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PA Bulletin, Doc. No. 20-1796



Policy Proceeding—Utilization of Storage Resources as Electric Distribution Assets; Doc. No. M-2020-3022877

[50 Pa.B. 7259]
[Saturday, December 19, 2020]

 The Pennsylvania Public Utility Commission (PUC or Commission) continues to work diligently to ensure electric distribution companies (EDCs) transition toward a future which accommodates evolving needs of customers with increased reliability and resiliency. Presently, eight of the eleven EDCs have an approved long-term infrastructure improvement plan (LTIIP) that facilitates achievement of these goals.1 Further, the overriding goal during this transition is to ensure that customer rates remain affordable.

 As technology and customer needs change, utilities change distribution systems to accommodate the public convenience, safety, and system reliability. Variables in this venture that were once nascent are now ubiquitous. Case in point, increases in behind-the-meter generation resources, such as solar arrays and microturbines, are increasingly challenging utilities to meet customer needs and transition from a one-directional centralized grid to a bi-directional distributed grid. Another variable in this regard is the increased utilization of the distribution grid to fuel electric vehicles.

 Further, variables that threaten reliability and have always existed are now even more prevalent. Think no further than increases in major weather occurrences such as thunderstorms, floods, hurricanes, derechos and ice storms. EDCs have seen significant negative impacts to reliability due to increased severe weather, as documented in our most recent Electric Service Reliability in Pennsylvania Report.2

 This sea change in the circumstances brings unique and new challenges to electric distribution companies. These come first in the form of potentially lower capacity utilization through increased peak demand. Second, such circumstances make ensuring reliability and resiliency more challenging than ever.

 However, advances in technology appear to offer the potential to utilize novel resources which provide affordable customer rates and better utility service. In this regard, the Commission is interested in exploring policies which can allow electric utilities the opportunity to substitute conventional distribution upgrades with alternatives that may provide sound economic investments. Of specific focus here is the Commission's interest in exploring the viability of utility investment in electric storage as a distribution asset utilized for the purposes of enhancing or maintaining reliability. As electricity storage cost economics persistently improve, discussion of this subject matter is timely. Exploring this topic is warranted since utilization of batteries on the distribution grid, in appropriate circumstances, may offer an option to foster reliability that will have a less significant rate impact than other more conventional utility restoration or improvement investments.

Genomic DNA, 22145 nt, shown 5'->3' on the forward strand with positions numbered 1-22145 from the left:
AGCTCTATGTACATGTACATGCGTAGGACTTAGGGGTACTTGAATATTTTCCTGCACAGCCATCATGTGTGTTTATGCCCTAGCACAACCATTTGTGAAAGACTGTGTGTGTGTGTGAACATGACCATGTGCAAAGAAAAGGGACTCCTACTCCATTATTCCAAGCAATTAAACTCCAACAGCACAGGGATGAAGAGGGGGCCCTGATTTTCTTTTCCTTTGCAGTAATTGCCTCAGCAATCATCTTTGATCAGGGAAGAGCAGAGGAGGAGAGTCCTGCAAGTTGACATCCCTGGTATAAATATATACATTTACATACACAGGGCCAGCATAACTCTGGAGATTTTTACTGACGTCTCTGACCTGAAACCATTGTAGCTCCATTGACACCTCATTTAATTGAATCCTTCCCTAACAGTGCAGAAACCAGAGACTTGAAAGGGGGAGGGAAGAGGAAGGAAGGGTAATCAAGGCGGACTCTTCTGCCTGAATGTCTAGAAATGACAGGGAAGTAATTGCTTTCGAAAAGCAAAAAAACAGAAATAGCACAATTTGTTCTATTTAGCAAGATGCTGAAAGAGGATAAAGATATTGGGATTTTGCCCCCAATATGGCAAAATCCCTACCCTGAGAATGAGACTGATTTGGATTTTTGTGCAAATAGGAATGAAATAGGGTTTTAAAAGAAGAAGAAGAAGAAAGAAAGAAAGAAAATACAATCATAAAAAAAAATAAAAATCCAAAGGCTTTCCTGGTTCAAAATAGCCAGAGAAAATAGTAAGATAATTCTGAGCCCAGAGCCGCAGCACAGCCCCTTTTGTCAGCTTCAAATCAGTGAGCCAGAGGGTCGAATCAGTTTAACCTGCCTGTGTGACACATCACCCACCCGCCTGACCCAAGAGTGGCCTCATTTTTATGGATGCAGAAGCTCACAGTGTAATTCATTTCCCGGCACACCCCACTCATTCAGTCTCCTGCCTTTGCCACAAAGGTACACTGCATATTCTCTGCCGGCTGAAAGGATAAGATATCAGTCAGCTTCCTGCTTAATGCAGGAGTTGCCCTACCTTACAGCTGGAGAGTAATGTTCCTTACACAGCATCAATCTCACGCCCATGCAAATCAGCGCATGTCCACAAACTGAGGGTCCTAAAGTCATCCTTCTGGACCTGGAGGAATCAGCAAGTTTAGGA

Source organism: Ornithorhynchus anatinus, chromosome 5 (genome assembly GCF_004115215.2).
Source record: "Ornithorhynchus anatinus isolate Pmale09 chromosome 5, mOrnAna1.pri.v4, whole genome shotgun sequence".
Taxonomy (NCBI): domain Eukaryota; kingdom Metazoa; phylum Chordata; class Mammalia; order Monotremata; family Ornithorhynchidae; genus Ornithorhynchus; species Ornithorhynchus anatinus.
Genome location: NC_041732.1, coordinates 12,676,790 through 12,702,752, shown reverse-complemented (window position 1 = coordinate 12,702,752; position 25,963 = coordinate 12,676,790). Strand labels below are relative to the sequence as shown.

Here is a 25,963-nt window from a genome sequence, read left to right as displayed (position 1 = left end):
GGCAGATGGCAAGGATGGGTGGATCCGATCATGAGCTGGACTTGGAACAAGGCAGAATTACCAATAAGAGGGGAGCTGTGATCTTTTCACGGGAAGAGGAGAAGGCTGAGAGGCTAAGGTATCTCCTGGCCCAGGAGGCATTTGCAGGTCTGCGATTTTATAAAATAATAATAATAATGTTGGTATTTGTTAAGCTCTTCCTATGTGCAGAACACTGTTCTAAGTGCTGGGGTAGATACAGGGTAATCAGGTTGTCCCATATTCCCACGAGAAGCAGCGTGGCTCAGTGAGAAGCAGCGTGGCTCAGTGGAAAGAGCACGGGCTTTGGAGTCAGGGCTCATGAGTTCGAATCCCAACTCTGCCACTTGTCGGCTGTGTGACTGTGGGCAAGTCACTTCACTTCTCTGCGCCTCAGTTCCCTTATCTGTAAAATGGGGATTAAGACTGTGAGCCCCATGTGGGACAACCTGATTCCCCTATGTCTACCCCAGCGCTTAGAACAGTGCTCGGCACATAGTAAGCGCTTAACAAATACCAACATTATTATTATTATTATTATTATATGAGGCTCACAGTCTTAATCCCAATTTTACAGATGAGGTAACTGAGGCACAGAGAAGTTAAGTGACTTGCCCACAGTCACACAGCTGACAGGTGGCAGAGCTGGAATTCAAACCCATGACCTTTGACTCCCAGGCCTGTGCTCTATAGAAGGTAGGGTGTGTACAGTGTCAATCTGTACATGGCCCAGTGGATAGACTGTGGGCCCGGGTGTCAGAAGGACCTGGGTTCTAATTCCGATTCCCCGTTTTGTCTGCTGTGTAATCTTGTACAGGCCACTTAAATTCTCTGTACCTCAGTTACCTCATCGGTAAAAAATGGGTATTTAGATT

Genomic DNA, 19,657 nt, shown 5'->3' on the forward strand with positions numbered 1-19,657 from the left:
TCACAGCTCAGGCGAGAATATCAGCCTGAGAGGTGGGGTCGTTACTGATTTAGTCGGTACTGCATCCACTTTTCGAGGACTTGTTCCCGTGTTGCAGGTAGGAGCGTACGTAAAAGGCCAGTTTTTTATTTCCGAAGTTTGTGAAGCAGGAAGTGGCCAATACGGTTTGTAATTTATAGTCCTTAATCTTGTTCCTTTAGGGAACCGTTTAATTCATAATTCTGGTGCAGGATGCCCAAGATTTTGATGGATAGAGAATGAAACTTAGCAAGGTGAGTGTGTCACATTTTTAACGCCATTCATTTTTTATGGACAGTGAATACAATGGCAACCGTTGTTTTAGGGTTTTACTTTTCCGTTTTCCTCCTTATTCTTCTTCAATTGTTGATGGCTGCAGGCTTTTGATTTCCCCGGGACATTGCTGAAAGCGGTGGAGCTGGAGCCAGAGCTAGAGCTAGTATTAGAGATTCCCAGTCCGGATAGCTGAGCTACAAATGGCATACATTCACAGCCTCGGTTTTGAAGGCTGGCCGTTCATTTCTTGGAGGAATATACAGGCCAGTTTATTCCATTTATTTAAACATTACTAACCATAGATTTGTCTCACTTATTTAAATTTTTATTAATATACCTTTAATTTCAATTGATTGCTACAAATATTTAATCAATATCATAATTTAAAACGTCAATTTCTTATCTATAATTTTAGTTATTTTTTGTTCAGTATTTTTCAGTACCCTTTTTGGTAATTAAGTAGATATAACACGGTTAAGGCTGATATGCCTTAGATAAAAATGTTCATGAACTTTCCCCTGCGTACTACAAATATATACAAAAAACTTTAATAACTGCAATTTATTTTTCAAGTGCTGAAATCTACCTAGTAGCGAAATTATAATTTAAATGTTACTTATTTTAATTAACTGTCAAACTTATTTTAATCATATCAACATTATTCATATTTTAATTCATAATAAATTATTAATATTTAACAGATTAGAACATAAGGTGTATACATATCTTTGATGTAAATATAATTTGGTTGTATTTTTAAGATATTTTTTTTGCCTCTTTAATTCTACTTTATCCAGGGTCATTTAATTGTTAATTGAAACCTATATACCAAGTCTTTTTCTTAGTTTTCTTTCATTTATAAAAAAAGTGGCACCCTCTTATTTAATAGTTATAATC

To that end, the Commission wishes to start a proceeding to inform the Commission on utilities' and other stakeholders' positions regarding this topic. It is the Commission's hope that the information solicited in this proceeding can guide any potential future regulatory policies related to utilization of electric storage within electric utility distribution resource planning. To commence this process, the Commission specifically seeks responses to the inquiries identified in the attached list.

 Interested parties are invited to submit written comments for inclusion in the record with the Secretary of the Commission within thirty (30) days of publication in the Pennsylvania Bulletin. Comments shall be filed consistent with the Commission's July 27, 2020 Secretarial Letter. Modification to Filing and Service Requirements Emergency Order, Docket No. M-2020-3019262 (Secretarial Letter issued July 27, 2020). Pursuant to this Secretarial Letter, all filings are to be made by e-filing or by electronic mail. This information can be found on the Commission's website at

 The contact persons for this matter are Assistant Counsel Aspassia V. Staevska, (717) 425-7403,, Joe Cardinale, (717) 787-5558, in the Law Bureau; Eric Matheson, (717) 346-3863, in the Office of the Executive Director; and Fixed Utility Financial Analyst David Edinger, (717) 787-3512, in the Bureau of Technical Utility Services.


Questions for Comment in the Policy Proceeding— Utilization of Storage Resources as Electric Distribution Assets; Doc. No. M-2020-3022877

 1. What applications can electric storage provide as a distribution asset for utilities that would facilitate improved reliability and resiliency?

 2. What are the defining characteristics of electric storage used for distribution asset planning as distinguished from generation resources? What thresholds, if any, would classify electric storage as a generation resource and therefore outside permitted distribution ratemaking and recovery?

 3. Is it prudent for utilities to include electric storage in their distribution resource planning and, if so, where and under what circumstances? Further, is it appropriate for utilities to include such investments in rate base?

[Pa.B. Doc. No. 20-1796. Filed for public inspection December 18, 2020, 9:00 a.m.]


1  Pike County Light & Power's LTIIP Petition is currently being reviewed by the Commission and, if approved, would make nine of the eleven EDCs with an approved LTIIP.

2  The report may be downloaded here:

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